There is a close relationship between schizophrenia and suicide. Bleuler3 referred to the suicidal drive as “the most serious of schizophrenic symptoms”. It has been reported that schizophrenia reduces the overall life span by around 10 years.4 Suicide is the biggest single contributor to this shortened life expectancy. A 5-year WHO study on 1056 individuals with psychosis found suicide to be the commonest cause of death among those with schizophrenia.5

This article presents a review of suicide in patients with schizophrenia. The review is based on a literature search carried out by the authors. The literature search included MEDLINE, CINHAL, EMBASE and Cochrane Controlled Trials Register databases. Search terms used included ‘schizophrenia’, ‘suicide’, ‘positive symptoms’, ‘negative symptoms’, ‘self-harm’, ‘anti-psychotics’, ‘risk factors’ in different combinations. No publication year limits were applied but the search was restricted to articles in English. The abstracts of articles retrieved in the search were manually scanned. Finally, full texts of the accessible articles were included in preparation of the manuscript. Additionally, standard textbooks on the topic were used during manuscript preparation.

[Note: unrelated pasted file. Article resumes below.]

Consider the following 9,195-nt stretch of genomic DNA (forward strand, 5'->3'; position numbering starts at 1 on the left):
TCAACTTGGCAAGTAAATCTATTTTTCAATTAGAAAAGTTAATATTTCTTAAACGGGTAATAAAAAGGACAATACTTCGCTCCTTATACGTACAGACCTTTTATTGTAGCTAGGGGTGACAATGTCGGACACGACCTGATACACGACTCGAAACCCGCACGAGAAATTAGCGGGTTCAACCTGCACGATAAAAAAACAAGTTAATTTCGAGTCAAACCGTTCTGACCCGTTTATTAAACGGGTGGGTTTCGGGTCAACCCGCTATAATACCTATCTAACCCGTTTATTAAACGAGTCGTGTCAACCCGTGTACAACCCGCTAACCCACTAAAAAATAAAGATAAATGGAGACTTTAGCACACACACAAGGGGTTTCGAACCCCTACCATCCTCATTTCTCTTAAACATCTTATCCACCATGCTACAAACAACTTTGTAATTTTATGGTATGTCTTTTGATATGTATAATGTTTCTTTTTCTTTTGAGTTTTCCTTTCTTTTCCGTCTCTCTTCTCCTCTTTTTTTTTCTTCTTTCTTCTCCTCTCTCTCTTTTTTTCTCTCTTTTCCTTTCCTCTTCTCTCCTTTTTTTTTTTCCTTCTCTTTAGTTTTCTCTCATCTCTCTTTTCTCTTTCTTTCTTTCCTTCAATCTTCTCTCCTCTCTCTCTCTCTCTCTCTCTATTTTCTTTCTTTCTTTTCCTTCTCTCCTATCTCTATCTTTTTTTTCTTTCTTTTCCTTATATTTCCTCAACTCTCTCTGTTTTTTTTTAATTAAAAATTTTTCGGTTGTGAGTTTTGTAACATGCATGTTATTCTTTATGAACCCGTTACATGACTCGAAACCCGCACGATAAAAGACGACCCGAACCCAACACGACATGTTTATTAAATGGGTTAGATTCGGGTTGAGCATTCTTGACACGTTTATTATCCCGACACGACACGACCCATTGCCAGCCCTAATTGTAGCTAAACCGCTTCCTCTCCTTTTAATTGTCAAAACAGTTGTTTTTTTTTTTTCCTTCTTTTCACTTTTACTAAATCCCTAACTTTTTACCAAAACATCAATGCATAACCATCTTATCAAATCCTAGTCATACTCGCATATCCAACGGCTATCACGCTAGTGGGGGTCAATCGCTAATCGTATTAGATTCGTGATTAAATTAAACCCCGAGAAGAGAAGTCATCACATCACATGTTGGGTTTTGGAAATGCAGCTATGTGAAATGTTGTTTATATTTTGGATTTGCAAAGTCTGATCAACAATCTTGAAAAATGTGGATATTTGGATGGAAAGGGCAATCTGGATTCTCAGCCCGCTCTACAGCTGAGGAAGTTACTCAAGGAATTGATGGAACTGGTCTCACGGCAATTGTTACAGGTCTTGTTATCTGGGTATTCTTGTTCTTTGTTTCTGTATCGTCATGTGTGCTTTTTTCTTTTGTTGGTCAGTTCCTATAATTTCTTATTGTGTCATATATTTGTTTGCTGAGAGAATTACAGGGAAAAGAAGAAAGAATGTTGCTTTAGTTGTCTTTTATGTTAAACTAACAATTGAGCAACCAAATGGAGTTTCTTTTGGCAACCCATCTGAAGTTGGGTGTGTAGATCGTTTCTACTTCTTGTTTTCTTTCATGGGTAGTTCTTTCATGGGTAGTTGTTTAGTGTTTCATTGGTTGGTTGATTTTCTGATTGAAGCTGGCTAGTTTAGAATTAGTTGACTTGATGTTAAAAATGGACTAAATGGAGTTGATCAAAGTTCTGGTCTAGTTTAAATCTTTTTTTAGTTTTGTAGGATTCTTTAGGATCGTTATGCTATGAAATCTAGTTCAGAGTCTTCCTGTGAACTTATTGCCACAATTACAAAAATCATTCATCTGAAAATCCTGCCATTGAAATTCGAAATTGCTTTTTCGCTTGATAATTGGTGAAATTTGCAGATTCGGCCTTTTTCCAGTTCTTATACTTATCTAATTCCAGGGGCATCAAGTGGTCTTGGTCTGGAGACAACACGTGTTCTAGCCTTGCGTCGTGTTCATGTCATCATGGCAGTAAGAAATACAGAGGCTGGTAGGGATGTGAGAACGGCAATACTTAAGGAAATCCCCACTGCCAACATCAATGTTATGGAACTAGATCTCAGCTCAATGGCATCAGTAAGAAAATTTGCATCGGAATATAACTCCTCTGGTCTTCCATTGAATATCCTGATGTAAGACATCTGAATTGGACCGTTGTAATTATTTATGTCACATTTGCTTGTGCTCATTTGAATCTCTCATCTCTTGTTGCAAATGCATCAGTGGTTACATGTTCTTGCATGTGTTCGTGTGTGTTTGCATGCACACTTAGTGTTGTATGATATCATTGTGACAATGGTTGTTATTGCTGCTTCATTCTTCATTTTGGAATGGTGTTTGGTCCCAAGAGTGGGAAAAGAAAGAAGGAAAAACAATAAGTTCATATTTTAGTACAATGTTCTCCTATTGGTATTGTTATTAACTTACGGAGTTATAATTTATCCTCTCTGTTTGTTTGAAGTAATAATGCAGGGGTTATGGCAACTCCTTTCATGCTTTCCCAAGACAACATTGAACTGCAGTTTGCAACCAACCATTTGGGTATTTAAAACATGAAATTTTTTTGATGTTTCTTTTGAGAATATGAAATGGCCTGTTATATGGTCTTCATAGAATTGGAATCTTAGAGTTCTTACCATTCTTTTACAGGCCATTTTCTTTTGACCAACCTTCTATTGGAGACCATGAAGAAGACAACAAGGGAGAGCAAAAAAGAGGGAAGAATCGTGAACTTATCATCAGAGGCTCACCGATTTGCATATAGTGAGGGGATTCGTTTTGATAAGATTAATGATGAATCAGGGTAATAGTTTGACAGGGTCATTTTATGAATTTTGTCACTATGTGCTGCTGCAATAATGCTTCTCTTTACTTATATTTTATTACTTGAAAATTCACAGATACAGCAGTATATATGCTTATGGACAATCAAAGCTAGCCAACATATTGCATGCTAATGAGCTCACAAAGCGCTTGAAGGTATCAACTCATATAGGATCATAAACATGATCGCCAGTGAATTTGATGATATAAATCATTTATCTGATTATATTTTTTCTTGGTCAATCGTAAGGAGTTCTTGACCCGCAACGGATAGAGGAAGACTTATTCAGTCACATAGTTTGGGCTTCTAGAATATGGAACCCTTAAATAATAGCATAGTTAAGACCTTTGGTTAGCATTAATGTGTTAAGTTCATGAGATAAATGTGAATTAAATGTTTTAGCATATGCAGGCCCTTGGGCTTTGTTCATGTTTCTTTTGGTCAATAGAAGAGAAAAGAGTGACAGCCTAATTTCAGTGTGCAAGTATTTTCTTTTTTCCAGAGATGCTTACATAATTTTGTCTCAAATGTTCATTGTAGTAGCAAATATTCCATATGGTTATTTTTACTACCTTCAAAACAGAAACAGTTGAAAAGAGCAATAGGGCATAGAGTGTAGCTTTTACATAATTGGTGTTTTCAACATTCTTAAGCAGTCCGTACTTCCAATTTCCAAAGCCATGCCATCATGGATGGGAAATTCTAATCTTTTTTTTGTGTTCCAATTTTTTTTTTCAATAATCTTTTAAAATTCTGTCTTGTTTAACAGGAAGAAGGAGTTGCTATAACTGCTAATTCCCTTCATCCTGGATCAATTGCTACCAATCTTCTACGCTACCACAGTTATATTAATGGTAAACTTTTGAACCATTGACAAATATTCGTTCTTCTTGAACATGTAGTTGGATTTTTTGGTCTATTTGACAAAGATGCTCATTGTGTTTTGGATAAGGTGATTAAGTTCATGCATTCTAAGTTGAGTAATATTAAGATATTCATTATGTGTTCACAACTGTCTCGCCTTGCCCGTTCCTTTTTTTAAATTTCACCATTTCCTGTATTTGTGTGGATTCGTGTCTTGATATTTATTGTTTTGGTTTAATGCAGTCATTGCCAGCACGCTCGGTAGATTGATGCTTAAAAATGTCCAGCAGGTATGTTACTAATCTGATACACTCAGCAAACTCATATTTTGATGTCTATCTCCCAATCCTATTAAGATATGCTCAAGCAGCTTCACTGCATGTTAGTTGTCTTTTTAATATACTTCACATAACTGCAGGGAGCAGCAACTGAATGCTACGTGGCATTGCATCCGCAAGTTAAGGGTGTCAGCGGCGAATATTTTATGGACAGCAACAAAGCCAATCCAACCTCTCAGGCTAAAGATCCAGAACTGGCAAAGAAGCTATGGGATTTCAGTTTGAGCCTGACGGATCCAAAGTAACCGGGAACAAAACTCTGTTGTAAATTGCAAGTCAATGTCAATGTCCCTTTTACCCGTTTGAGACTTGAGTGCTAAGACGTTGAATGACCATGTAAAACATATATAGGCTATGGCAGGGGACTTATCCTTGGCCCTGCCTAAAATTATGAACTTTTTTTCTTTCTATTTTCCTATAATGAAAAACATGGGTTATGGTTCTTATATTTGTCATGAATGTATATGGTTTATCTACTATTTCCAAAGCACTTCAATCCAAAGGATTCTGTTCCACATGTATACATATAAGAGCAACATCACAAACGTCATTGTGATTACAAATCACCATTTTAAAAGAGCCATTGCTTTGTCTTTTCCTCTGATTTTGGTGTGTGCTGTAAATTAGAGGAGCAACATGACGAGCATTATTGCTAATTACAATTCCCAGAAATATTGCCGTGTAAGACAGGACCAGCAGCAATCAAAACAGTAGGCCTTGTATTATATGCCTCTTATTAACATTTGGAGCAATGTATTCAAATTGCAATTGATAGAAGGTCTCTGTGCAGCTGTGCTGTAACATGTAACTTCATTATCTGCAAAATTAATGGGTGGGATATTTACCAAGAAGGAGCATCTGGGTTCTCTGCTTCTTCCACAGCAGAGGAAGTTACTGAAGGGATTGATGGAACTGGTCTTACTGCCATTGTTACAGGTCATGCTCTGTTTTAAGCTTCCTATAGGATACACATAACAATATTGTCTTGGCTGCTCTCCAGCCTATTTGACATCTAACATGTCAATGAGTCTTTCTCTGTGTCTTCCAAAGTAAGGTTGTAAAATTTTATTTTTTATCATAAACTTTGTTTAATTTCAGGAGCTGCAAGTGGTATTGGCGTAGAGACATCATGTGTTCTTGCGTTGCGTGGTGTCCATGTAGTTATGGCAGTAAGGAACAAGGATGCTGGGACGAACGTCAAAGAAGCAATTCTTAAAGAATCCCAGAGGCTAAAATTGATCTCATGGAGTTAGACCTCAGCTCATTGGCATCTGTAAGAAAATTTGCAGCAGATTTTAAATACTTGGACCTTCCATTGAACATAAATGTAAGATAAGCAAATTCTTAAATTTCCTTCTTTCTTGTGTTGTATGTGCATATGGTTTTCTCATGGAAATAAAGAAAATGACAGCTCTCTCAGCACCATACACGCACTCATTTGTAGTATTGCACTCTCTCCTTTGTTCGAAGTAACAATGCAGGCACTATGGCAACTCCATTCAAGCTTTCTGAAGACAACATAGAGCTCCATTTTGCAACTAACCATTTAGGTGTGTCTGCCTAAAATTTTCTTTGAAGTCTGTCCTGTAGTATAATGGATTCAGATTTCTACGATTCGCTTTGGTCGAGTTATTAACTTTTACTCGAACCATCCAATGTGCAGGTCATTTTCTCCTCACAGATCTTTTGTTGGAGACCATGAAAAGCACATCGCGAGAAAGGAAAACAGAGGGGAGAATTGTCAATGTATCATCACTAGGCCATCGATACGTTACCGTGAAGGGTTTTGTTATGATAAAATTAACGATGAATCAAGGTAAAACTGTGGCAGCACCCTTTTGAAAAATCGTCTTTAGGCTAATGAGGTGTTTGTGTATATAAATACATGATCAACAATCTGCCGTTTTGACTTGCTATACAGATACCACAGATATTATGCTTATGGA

Evidence of Association from Epidemiology

Until the last decade of the 20th century, the lifetime risk of suicide in schizophrenia was believed to be around 10%.6 In comparison, the lifetime risk of suicide in the general population of the United States is approximately 1%.7,8 Reports highlighting flaws with the methodological approach of epidemiological studies started to surface in the latter half of the last decade of the past century. Inskip et al9 reported that the accepted lifetime risk of suicide of 10% among those with schizophrenia might be an overestimation. Based on their re-analysis of the available literature, the suicide rate was estimated to be around 4%. The authors cited statistical issues as the potential reason for the difference observed.9